In my mid twenties, I attended graduate school overseas. The hardest part about being an international student was not being home for the holidays. As summer turned to autumn, I started thinking about all that I’d be missing: the rowdy family parties, the hours of reading by the fireplace at my parents’ house, and the smell of yeast rolls that permeated my grandma’s kitchen.
With great gusto sprinkled with plenty of naiveté, I announced that I would make an entire Thanksgiving dinner for the other students living on my corridor, most of whom were from other countries as well. After hours of laboring in the kitchen and receiving help from my colleagues who had more culinary knowledge than I did, we finally sat down to a feast of roasted turkey, various casseroles and yeast rolls—the first Thanksgiving meal for everyone at the table except me.
A few days ago I was reminded of this event when a friend of mine from the United Kingdom, who has lived in the US for several years now, recently admitted that she still didn’t “get” Thanksgiving and asked me to explain it.
Why have a holiday of feasting so close to another holiday of feasting, she wondered.
Obviously, another thing she doesn’t “get” is the American obsession with food, and eating lots of it, especially when celebrating the holidays with family and friends. Yet while those of us raised with this tradition may have visions of pumpkin pie dancing in our heads, the first Thanksgiving meal on record in the U.S. featured food and activities most of us would not associate with this holiday.
Here are some fun facts about this holiday’s origins:
- The first Thanksgiving on record was celebrated in autumn of 1621, when Plymouth colony governor William Bradford invited the Wampanoag to celebrate the bounty of the harvest at a three-day festival.
- While the first feast featured some of the foods we still eat at Thanksgiving today, such as corn and wild turkey, other items said to have been on the menu are much less-commonly featured. According to the Smithsonian Institute’s historical records of the event, the pilgrims “exercised [their] arms” along with the Wampanoag, killing waterfowl and deer for the meal.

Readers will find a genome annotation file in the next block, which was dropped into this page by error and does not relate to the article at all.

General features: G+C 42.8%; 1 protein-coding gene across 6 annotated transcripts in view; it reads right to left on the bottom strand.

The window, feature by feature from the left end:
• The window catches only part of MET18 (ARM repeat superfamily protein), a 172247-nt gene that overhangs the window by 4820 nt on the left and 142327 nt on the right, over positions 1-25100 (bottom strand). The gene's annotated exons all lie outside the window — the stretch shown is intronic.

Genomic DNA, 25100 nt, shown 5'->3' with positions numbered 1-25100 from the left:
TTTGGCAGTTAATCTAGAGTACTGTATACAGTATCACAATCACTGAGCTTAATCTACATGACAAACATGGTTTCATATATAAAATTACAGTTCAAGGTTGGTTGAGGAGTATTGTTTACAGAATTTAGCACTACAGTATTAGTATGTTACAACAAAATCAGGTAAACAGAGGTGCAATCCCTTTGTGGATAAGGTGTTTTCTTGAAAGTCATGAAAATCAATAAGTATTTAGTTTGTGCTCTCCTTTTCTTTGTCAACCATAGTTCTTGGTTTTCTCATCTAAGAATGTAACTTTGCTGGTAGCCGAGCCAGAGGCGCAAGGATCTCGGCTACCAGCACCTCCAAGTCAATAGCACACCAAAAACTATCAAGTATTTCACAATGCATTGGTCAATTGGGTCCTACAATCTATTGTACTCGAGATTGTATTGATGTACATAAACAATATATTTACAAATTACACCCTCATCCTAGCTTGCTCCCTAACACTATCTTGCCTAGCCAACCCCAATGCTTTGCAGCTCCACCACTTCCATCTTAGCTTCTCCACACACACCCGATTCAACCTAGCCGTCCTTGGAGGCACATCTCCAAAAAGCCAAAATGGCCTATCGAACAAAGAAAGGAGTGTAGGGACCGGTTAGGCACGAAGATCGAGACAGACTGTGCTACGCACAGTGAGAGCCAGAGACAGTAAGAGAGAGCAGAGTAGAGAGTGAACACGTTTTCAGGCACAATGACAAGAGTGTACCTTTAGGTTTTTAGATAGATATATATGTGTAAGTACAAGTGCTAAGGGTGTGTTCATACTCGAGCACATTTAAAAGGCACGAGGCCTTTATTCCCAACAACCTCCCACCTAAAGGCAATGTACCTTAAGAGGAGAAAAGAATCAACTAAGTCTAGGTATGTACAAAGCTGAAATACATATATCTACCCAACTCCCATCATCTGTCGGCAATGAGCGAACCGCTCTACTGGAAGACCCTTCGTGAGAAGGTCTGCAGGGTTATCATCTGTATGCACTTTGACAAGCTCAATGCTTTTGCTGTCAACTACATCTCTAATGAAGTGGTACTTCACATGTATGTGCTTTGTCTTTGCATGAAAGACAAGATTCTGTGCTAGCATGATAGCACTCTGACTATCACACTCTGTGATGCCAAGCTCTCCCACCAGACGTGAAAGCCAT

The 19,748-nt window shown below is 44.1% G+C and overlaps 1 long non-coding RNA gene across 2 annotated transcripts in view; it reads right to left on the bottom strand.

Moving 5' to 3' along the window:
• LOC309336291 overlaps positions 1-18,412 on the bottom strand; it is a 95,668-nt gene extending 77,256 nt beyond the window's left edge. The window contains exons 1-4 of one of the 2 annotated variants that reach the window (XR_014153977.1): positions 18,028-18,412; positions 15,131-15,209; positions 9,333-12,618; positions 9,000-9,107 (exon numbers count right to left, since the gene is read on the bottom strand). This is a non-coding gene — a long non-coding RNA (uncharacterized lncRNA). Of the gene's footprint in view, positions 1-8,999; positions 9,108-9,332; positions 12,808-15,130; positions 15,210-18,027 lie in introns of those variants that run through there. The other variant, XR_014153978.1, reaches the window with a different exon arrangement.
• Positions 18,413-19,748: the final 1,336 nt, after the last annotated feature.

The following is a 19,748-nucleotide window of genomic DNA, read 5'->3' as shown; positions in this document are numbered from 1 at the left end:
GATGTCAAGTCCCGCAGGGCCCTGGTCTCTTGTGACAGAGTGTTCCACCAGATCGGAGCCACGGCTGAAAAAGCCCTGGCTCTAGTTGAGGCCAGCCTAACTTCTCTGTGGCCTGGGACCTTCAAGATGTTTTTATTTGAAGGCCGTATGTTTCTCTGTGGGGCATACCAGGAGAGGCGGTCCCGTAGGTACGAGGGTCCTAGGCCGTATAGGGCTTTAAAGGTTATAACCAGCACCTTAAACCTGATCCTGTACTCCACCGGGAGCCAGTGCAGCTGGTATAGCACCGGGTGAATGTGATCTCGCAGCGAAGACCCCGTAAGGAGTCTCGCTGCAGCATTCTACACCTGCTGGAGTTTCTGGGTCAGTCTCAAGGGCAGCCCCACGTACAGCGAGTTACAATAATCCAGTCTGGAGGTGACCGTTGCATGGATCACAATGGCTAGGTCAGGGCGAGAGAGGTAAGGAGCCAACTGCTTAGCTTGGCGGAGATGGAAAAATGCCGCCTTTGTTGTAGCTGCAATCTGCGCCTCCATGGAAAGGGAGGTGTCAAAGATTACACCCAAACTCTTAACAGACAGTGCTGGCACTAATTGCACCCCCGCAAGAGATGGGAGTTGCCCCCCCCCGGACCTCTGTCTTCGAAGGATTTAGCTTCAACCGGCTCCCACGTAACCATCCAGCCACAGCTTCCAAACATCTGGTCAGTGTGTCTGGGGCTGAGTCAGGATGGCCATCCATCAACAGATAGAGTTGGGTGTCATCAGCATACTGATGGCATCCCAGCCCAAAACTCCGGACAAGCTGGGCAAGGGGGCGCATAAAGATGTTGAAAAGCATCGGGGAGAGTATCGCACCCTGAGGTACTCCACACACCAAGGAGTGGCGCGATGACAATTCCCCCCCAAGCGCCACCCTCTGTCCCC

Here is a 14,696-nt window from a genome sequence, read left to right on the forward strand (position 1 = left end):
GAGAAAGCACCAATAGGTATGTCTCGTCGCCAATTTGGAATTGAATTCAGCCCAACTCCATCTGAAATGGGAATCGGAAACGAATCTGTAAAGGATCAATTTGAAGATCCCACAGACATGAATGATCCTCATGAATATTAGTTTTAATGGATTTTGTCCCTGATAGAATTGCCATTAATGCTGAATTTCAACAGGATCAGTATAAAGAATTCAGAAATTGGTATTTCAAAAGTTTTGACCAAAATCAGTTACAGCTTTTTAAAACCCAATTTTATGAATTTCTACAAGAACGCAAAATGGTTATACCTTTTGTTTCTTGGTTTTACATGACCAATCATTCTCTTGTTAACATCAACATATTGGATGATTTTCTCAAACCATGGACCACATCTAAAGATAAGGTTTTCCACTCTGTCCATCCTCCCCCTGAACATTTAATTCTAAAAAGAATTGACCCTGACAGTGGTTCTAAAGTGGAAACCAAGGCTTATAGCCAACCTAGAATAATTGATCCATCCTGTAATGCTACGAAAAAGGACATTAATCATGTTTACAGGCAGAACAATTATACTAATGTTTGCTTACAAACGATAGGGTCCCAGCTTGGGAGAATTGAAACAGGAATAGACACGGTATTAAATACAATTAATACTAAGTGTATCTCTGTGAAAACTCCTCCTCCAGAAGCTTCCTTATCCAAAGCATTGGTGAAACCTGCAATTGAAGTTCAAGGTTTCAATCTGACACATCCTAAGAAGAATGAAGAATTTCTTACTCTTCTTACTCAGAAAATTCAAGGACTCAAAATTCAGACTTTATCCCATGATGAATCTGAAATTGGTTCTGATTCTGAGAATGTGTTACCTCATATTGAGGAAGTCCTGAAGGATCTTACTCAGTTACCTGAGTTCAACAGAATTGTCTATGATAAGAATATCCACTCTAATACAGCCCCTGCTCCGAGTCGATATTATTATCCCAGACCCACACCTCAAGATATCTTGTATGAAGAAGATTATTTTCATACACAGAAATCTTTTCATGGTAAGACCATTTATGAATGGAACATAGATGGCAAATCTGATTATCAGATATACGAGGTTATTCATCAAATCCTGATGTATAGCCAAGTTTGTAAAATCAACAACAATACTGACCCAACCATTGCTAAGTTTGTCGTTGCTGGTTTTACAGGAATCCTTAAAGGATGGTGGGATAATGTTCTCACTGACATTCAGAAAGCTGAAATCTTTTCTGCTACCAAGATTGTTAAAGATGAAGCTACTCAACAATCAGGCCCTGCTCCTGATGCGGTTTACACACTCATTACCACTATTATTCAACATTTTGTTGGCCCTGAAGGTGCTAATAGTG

- Although historians speculate about other items that were probably on the menu, such as clams and lobster, one staple of today’s Thanksgiving meal was certainly not on the menu: pumpkin pie. Although pumpkins were readily available, the early colonists did not have the ingredients necessary to make pie crust. Also unavailable at that time were cranberries and sweet potatoes.
- Celebrating the harvest was a tradition among the native people long before the colonists arrived. The Cherokees, for example, held the Green Corn Ceremony, which occurred in June or July, depending on when the corn ripened. This ceremony included both feasting and fasting. Forty-five days later, they held the Mature Green Corn Ceremony, featuring dancing, hunting and feasting.
- What’s special about Thursday? Holidays after the harvest were often held on “Lecture Day,” a church day in the middle of the week reserved for sermons on specific topics. It became a nationally-recognized and celebrated holiday in 1863, when Abraham Lincoln declared Thanksgiving should be celebrated on the last Thursday of November.
Most Popular Thanksgiving Foods at Indy Reads
When we asked the students in our literacy classes to name their favorite Thanksgiving foods, here were the most popular responses:
- Green beans
- Green bean casserole
- Sweet Potatoes or Yams
- Mashed Potatoes
- Pumpkin pie
- Macaroni and cheese
- Corn Bread
What about you? Do you have special foods you eat on Thanksgiving that aren’t listed here or any recipes you’d like to share? If so, we’d love to hear from you! Please leave comments below!
|After spending a couple of decades as an international and domestic nomad, Jennifer Malins returned to Indiana four years ago and now works for Indy Reads as Vice President of Program. If she’s not reading a book, she’s either writing her novel or preparing for a figure skating competition. She is also a health nut, so if you meet her, you’ll be sure to get some unsolicited health advice as well. (Hide the doughnuts!)|